What shall we conclude then? Are we any better? Not at all! We have already made the charge that Jews and Gentiles alike are all under sin. As it is written:
“There is no one righteous, not even one;
there is no one who understands,
no one who seeks God.”
In the third chapter of Romans, beginning with verse 9, the apostle summarizes the condition of every human being apart from the grace of God in Jesus Christ. It is not a pretty picture. According to Paul, Jews are not better than Gentiles, and neither are Gentiles better than Jews. Instead, all are alike under sin, and all are thus subject to the wrath and final judgment of Almighty God. Quoting from Psalm 14:1–3, Psalm 53:1–3, and Ecclesiastes 7:20, Paul declares: “As it is written: ‘There is no one righteous, not even one; there is no one who understands, no one who seeks God.’ ”
This is a serious charge, indeed a devastating picture of the race, because it portrays human beings as unable to do even a single thing either to please, understand, or seek after God. It is an expression of what theologians rightly call man’s “total depravity.”
The doctrine of total depravity is hard for the human race to accept, of course, for one of the results of our being sinners is that we tend to treat sin lightly. Most people are willing to admit that they are not perfect. It takes an extraordinary supply of arrogance for any mere human being to pretend that he or she has no flaws. Generally we do not do that. But this is far different from admitting that we are utterly depraved so far as our having any natural ability to please God is concerned. We are willing to admit that we are not perfect, but not that we are not righteous. We are willing to admit that there are things not known to us, but not that we are devoid of all spiritual understanding. We are willing to admit that we wander off the true path at times, but not that we are not even on the right path. Instead of admitting that we are running away from God, we pretend that we are seeking him.
It is vitally important that we come to terms with this bad tendency to run from the truth about ourselves. Without an accurate knowledge of our sin, we will never come to know the meaning of God’s grace. Without an awareness of our pride, we will never appreciate God’s greatness, nor will we come to God for the healing we so desperately need. The situation is a bit like being sick and needing a doctor. As long as we are convinced we are well (or at least almost well), we will not seek medical care. But if we know we are spiritually sick, we will turn to the Great Physician, Jesus Christ, who alone is able to heal us.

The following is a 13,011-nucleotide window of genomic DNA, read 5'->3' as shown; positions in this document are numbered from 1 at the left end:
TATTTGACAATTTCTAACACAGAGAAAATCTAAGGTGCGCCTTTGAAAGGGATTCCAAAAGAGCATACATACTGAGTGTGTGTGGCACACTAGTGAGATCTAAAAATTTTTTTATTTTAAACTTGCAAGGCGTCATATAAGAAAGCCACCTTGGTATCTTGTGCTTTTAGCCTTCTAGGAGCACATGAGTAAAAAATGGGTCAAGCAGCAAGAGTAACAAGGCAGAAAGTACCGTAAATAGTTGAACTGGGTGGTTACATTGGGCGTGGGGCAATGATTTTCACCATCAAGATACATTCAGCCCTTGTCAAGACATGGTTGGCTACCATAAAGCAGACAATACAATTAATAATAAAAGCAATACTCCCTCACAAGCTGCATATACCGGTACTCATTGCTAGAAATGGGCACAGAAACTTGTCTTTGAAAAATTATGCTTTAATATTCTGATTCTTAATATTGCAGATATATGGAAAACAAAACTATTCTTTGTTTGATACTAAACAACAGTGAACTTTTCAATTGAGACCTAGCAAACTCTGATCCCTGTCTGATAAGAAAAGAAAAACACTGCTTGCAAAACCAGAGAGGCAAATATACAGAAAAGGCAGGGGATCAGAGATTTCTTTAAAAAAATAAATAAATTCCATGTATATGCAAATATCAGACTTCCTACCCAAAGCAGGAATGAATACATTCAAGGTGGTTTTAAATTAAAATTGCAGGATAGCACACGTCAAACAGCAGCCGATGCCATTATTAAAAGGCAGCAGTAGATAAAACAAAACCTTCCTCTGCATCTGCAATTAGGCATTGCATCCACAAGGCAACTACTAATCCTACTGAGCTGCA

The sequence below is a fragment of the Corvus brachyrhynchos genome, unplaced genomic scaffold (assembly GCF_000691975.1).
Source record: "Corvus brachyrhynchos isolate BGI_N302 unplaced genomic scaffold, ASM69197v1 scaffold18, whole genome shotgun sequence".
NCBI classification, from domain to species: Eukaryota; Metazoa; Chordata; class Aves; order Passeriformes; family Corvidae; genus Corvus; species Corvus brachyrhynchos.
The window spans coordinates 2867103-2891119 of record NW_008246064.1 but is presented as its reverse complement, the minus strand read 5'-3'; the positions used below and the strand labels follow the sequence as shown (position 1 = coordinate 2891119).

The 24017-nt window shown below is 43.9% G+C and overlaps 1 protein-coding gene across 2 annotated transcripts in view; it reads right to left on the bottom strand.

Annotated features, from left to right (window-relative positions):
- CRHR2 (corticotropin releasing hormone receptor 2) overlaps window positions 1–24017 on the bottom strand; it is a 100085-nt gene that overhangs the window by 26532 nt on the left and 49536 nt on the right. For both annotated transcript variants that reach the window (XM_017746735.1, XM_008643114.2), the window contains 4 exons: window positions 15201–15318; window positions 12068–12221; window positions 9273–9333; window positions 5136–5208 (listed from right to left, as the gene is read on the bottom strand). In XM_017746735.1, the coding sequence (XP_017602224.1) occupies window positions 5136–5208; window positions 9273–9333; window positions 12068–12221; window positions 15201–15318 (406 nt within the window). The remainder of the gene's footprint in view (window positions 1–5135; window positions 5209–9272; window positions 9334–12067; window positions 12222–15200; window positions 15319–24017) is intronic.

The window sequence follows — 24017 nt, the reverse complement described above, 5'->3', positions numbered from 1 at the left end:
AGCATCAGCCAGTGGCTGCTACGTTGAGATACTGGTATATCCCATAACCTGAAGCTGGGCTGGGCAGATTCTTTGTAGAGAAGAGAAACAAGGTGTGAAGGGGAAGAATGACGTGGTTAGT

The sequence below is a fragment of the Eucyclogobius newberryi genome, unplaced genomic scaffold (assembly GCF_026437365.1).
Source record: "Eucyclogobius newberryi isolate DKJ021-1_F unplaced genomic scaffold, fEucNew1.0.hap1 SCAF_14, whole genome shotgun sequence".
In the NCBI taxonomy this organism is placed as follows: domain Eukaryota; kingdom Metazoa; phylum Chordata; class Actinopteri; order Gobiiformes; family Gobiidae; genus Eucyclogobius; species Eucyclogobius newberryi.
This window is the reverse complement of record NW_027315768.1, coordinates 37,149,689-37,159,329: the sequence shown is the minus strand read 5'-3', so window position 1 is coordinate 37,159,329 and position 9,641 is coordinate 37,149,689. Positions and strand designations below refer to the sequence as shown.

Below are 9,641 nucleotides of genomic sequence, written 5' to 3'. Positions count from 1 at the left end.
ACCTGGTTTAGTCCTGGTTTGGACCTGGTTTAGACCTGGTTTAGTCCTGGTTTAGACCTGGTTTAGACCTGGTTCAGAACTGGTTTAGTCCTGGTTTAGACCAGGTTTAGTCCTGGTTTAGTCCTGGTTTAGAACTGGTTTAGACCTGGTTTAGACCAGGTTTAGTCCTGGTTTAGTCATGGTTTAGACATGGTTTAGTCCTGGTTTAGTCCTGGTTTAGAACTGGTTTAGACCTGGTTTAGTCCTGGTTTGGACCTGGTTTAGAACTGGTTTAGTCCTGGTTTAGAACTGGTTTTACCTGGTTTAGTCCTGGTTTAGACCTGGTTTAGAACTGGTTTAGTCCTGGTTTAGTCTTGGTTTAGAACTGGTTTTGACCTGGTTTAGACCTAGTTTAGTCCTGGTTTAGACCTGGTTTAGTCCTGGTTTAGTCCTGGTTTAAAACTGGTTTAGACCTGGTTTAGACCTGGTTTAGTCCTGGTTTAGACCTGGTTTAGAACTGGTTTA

How Bad is It?
In making the previous point—that we need to recognize how desperate the situation is so we will turn to God for help—I have used the analogy of being sick and needing a physician. But now I want to say, as I have already suggested, that according to Romans 3:9–11 the situation is even worse than that. As long as someone is merely sick, the situation is not hopeless. He or she may get better and survive. But, according to these verses and others, apart from the grace of God a person is not only spiritually sick but dead. The sinner is moribund.
The uniqueness of the Bible’s teaching can be seen by noting that in the long history of the human race there have been only three basic views of human nature: (1) that man is well; (2) that man is sick; and (3) that man is dead. There are variations in these views, of course. Optimists will say that man is well, but they may disagree on exactly how well he is; perhaps he might not be as well as he possibly could be. Or again, although more pessimistic observers will agree that man is sick—that there is something wrong with him—they will differ over how serious the illness is. Man may be acutely sick, critically sick, mortally sick, and so on. In spite of these variations, there are nevertheless only three basic views.
The first view—that man is essentially well—is the view of Liberalism and, for that matter, of most persons today. If people admit that anything at all is wrong with man, generally it is only that he is not as fully healthy as he could perhaps be. This view holds that, morally and spiritually speaking, all people need is a little exercise, spiritual vitamins, perhaps a psychological checkup once a year, and so on. Many would say that the human race is even getting better and better. This is the view of all optimists.